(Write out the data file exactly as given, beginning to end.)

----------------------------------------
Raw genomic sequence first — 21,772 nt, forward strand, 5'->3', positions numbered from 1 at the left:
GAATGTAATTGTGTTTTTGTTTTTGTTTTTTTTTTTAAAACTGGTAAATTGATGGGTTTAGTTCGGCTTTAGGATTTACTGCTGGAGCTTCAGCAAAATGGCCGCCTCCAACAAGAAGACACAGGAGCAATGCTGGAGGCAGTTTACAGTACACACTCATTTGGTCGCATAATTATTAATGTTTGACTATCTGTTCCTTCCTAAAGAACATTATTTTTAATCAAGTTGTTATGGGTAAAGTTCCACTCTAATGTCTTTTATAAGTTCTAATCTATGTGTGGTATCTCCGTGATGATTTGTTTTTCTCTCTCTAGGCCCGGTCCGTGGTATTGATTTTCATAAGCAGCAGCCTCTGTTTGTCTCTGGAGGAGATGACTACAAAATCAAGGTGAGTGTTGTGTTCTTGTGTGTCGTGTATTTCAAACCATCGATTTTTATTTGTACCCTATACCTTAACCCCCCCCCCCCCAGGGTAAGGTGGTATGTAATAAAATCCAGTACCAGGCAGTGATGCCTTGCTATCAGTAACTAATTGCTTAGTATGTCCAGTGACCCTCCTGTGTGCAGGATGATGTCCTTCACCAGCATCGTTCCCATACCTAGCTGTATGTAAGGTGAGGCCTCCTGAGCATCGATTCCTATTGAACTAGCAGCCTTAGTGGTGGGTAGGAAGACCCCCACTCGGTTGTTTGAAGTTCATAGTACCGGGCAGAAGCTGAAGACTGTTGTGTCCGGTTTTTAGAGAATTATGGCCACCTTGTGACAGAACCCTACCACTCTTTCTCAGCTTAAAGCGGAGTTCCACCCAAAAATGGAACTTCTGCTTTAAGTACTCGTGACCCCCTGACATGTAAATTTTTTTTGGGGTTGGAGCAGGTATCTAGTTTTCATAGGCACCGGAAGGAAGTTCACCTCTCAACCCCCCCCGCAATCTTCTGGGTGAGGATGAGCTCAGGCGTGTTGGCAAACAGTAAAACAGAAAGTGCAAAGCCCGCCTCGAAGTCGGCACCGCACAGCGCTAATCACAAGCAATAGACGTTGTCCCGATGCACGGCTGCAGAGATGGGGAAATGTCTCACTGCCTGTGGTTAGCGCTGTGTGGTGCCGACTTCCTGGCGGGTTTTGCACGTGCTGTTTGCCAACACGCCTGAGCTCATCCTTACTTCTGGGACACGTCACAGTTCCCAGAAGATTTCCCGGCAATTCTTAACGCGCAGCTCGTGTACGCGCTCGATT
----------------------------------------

Raw genomic sequence first — 21,772 nt, forward strand, 5'->3', positions numbered from 1 at the left:
GAATGTAATTGTGTTTTTGTTTTTGTTTTTTTTTTTAAAACTGGTAAATTGATGGGTTTAGTTCGGCTTTAGGATTTACTGCTGGAGCTTCAGCAAAATGGCCGCCTCCAACAAGAAGACACAGGAGCAATGCTGGAGGCAGTTTACAGTACACACTCATTTGGTCGCATAATTATTAATGTTTGACTATCTGTTCCTTCCTAAAGAACATTATTTTTAATCAAGTTGTTATGGGTAAAGTTCCACTCTAATGTCTTTTATAAGTTCTAATCTATGTGTGGTATCTCCGTGATGATTTGTTTTTCTCTCTCTAGGCCCGGTCCGTGGTATTGATTTTCATAAGCAGCAGCCTCTGTTTGTCTCTGGAGGAGATGACTACAAAATCAAGGTGAGTGTTGTGTTCTTGTGTGTCGTGTATTTCAAACCATCGATTTTTATTTGTACCCTATACCTTAACCCCCCCCCCCCCAGGGTAAGGTGGTATGTAATAAAATCCAGTACCAGGCAGTGATGCCTTGCTATCAGTAACTAATTGCTTAGTATGTCCAGTGACCCTCCTGTGTGCAGGATGATGTCCTTCACCAGCATCGTTCCCATACCTAGCTGTATGTAAGGTGAGGCCTCCTGAGCATCGATTCCTATTGAACTAGCAGCCTTAGTGGTGGGTAGGAAGACCCCCACTCGGTTGTTTGAAGTTCATAGTACCGGGCAGAAGCTGAAGACTGTTGTGTCCGGTTTTTAGAGAATTATGGCCACCTTGTGACAGAACCCTACCACTCTTTCTCAGCTTAAAGCGGAGTTCCACCCAAAAATGGAACTTCTGCTTTAAGTACTCGTGACCCCCTGACATGTAAATTTTTTTTGGGGTTGGAGCAGGTATCTAGTTTTCATAGGCACCGGAAGGAAGTTCACCTCTCAACCCCCCCCGCAATCTTCTGGGTGAGGATGAGCTCAGGCGTGTTGGCAAACAGTAAAACAGAAAGTGCAAAGCCCGCCTCGAAGTCGGCACCGCACAGCGCTAATCACAAGCAATAGACGTTGTCCCGATGCACGGCTGCAGAGATGGGGAAATGTCTCACTGCCTGTGGTTAGCGCTGTGTGGTGCCGACTTCCTGGCGGGTTTTGCACGTGCTGTTTGCCAACACGCCTGAGCTCATCCTTACTTCTGGGACACGTCACAGTTCCCAGAAGATTTCCCGGCAATTCTTAACGCGCAGCTCGTGTACGCGCTCGATT